#8
    Nothing worth doing is easy. That's what makes the US great. Let's figure it out. Nothing is impossible. We can make it happen if we really want to.
     
  9. floyde thread starter macrumors 6502a

    floyde

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    Apr 7, 2005
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    Monterrey, México
    #9
    Interesting. I think I'll have to read about both sides of the argument then.
     
  10. localoid, Jul 30, 2012
    Last edited: Jul 30, 2012

    localoid macrumors 68020

    localoid

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    Feb 20, 2007
    Location:
    America's Third World
    #10
    A funny thing happened on the way to Utopia...

    Yes, farming certainly proved to be a popular pastime back in pre-industrial times gone by... Its timeless appeal undoubtedly due to the sense of glamour and luxury that the occupation conveys. Who'd have imagined that the Amish would inherit the future?

    [​IMG]
    Stevan Dohanos, "Man of the Soil", ca. 1935
     
  11. SactoGuy18 macrumors 68020

    SactoGuy18

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    Sep 11, 2006
    Location:
    Sacramento, CA USA
    #11
    In my humble opinion, the whole idea of peak oil is hooey-baloney.

    Why? They've been warning about this since before 1910! But thanks to worldwide oil discoveries since then and better oil extraction techniques, the world's known oil reserves have gone through the roof--and that's not including developing processes to convert coal into motor fuels using technology evolved from the original Fischer-Tropsch process developed in the early 1940's in Germany.

    Also, we're starting to evolve turning oil-laden algae into motor fuels, too. That means within 20 years we could make gasoline (petrol), diesel fuel, heating oil and kerosene from oil-laden algae on a very large scale, and that right there will end the whole idea of "peak oil," more or less.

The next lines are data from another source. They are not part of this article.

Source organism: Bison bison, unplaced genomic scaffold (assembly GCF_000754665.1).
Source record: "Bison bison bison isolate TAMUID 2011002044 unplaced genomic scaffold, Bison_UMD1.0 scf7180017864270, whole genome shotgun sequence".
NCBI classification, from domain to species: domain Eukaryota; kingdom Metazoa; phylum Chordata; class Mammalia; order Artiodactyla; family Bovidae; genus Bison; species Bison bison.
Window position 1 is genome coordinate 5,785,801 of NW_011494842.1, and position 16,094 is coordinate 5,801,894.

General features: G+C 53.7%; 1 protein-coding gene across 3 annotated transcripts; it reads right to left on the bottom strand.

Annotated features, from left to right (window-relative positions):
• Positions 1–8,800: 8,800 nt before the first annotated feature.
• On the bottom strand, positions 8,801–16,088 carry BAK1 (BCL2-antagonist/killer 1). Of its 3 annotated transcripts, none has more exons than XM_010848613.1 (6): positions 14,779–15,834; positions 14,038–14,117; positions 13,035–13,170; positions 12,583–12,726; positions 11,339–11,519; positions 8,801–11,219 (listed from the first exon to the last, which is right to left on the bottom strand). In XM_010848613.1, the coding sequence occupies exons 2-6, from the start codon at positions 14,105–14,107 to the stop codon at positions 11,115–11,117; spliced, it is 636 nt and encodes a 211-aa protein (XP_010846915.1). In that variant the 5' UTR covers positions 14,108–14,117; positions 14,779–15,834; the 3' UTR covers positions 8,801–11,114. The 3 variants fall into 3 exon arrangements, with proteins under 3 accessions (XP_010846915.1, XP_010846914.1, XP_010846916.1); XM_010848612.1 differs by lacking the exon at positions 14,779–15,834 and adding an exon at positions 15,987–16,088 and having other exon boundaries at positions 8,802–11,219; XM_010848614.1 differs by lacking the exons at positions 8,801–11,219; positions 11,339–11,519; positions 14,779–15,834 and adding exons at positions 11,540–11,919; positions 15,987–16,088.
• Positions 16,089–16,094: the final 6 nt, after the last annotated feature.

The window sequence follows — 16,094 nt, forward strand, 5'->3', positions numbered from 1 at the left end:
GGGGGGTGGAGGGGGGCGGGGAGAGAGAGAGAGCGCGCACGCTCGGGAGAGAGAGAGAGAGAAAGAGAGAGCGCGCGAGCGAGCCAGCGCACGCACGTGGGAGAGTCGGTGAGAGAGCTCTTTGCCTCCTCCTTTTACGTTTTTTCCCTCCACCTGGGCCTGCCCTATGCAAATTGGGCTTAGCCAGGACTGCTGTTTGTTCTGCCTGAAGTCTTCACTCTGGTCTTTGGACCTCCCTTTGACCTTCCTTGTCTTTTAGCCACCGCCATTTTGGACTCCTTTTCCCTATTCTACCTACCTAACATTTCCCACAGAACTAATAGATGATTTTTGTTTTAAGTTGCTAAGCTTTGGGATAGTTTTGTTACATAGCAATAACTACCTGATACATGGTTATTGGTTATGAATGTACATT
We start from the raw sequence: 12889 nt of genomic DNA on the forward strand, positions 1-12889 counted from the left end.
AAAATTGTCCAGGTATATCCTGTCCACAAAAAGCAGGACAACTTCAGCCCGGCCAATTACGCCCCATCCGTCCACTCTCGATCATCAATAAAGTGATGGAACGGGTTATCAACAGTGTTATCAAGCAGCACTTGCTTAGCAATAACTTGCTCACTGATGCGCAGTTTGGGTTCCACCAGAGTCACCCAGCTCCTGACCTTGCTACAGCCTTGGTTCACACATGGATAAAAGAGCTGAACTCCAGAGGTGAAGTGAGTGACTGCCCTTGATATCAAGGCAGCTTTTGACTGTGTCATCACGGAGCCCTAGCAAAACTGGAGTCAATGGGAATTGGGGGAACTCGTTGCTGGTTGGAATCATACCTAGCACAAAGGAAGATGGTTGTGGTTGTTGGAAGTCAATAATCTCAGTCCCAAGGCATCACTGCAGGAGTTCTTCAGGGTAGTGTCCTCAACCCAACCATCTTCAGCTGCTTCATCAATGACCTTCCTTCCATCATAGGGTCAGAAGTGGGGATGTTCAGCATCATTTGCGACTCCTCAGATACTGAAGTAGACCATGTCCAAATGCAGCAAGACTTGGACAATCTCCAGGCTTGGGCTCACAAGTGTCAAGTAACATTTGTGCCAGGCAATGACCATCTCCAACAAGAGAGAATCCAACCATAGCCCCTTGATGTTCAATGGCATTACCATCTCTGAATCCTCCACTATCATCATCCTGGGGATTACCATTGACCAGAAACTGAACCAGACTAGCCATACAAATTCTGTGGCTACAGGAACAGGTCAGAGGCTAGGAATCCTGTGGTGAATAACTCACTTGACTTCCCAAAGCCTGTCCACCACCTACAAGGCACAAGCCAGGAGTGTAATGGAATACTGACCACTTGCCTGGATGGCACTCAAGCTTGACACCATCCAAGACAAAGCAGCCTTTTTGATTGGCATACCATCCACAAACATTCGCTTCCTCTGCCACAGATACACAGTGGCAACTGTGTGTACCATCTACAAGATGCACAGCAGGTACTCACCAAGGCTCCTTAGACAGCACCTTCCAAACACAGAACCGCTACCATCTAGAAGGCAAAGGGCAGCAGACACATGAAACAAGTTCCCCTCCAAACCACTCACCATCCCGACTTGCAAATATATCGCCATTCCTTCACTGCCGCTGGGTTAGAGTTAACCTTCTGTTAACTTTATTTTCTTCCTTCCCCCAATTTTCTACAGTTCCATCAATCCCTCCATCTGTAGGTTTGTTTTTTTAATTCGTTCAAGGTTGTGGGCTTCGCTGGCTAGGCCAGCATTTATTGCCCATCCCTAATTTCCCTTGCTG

12. turtle777 macrumors 6502a

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    Apr 30, 2004
    #12
    There have been very few significant discoveries in the last 10 years.

    Depletion of existing oilfields would require the discovery of new oilfields the size of Saudi Arabia every 4-5 years, just to keep reserves flat. That has not been happening, and nobody knows where this would come from.

    Also, extraction of conventional oil has been in decline for many years.

    You also might wanna revisit the EROEI issue, because not allr eserves are created equal.

    -t
     
  13. citizenzen macrumors 65816

    Joined:
    Mar 22, 2010
    #13
    But is this really about supply, or is it about price? I believe it's about price.

    Oil will exist in the Earth for a very, long time. The question is how much it will cost to extract and produce enough to satisfy an increasing world need.

    -----

    Here's a fun fact for you. A human being energetically exerting itself for one hour would produce ~300 Watts. A gallon of gasoline produces 36,650.

    One gallon of gas gives the energy equivalent of 15 men working hard for eight hours.*

    No wonder everybody went crazy over it.




    *unless my math is wrong.
     
  14. Sydde macrumors 68020

    Sydde

    Joined:
    Aug 17, 2009
    #14